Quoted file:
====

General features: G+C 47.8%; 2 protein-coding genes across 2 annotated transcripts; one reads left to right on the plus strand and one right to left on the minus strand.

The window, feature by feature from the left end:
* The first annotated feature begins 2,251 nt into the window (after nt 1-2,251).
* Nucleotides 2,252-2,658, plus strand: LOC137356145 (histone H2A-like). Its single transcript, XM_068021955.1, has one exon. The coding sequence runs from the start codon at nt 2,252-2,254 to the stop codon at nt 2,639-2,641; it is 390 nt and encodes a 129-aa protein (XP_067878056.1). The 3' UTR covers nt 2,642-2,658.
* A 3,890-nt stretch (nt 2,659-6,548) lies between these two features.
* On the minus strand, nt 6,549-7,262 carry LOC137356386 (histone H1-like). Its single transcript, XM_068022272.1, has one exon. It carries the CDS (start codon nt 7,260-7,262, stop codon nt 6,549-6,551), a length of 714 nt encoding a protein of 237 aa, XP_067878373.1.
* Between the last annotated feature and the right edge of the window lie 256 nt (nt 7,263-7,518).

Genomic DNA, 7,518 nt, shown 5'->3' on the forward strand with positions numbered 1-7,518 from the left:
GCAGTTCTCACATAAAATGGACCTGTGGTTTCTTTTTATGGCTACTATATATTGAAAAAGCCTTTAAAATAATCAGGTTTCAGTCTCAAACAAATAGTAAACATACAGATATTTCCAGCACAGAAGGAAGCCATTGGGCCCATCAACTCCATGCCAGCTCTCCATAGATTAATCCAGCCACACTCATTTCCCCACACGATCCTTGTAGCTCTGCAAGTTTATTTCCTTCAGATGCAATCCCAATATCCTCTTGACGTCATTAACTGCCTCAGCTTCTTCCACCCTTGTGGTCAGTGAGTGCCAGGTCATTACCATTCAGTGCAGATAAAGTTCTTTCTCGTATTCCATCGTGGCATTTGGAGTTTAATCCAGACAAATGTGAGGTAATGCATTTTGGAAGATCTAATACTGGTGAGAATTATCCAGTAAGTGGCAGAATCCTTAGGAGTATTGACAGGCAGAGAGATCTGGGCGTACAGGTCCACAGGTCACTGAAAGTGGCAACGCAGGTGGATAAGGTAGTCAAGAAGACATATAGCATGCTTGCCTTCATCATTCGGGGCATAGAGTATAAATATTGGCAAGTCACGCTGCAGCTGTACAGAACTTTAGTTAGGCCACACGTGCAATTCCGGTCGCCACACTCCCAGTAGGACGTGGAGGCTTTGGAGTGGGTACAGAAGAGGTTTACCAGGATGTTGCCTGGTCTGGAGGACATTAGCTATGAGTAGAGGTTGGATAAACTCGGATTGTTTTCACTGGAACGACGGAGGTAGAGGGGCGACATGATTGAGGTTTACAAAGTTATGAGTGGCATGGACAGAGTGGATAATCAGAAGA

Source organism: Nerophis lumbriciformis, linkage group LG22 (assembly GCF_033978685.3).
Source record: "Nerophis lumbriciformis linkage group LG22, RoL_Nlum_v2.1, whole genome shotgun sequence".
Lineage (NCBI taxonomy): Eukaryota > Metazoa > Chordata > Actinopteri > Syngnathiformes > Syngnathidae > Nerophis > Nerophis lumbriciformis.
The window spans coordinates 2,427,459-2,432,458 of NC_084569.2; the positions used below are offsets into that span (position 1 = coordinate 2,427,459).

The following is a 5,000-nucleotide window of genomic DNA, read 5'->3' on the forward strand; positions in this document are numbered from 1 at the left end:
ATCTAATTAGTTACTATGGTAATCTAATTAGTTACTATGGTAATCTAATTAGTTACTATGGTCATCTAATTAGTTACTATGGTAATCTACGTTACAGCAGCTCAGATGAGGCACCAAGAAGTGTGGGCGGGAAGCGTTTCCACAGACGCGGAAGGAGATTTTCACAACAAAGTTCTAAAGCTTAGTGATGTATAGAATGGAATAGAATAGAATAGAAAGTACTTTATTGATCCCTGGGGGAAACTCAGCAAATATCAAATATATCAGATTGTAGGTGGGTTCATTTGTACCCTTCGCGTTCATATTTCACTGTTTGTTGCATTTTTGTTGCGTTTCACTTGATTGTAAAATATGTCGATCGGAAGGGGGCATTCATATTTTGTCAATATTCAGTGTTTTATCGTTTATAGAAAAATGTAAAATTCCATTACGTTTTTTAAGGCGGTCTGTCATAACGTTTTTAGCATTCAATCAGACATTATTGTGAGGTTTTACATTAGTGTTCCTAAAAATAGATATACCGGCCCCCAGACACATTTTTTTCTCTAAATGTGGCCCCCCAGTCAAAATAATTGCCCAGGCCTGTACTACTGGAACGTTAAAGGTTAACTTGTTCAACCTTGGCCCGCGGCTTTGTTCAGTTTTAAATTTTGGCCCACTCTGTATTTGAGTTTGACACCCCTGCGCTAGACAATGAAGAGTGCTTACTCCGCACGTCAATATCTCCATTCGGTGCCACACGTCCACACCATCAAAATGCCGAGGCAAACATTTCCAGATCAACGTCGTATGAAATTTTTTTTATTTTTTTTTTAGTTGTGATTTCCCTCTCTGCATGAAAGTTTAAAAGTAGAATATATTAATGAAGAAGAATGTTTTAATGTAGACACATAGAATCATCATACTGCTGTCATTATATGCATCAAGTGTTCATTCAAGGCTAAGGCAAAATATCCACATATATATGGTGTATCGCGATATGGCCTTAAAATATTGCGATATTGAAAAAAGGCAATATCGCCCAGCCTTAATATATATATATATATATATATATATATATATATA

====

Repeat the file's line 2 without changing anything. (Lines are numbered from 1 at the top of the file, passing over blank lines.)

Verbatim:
The window, feature by feature from the left end: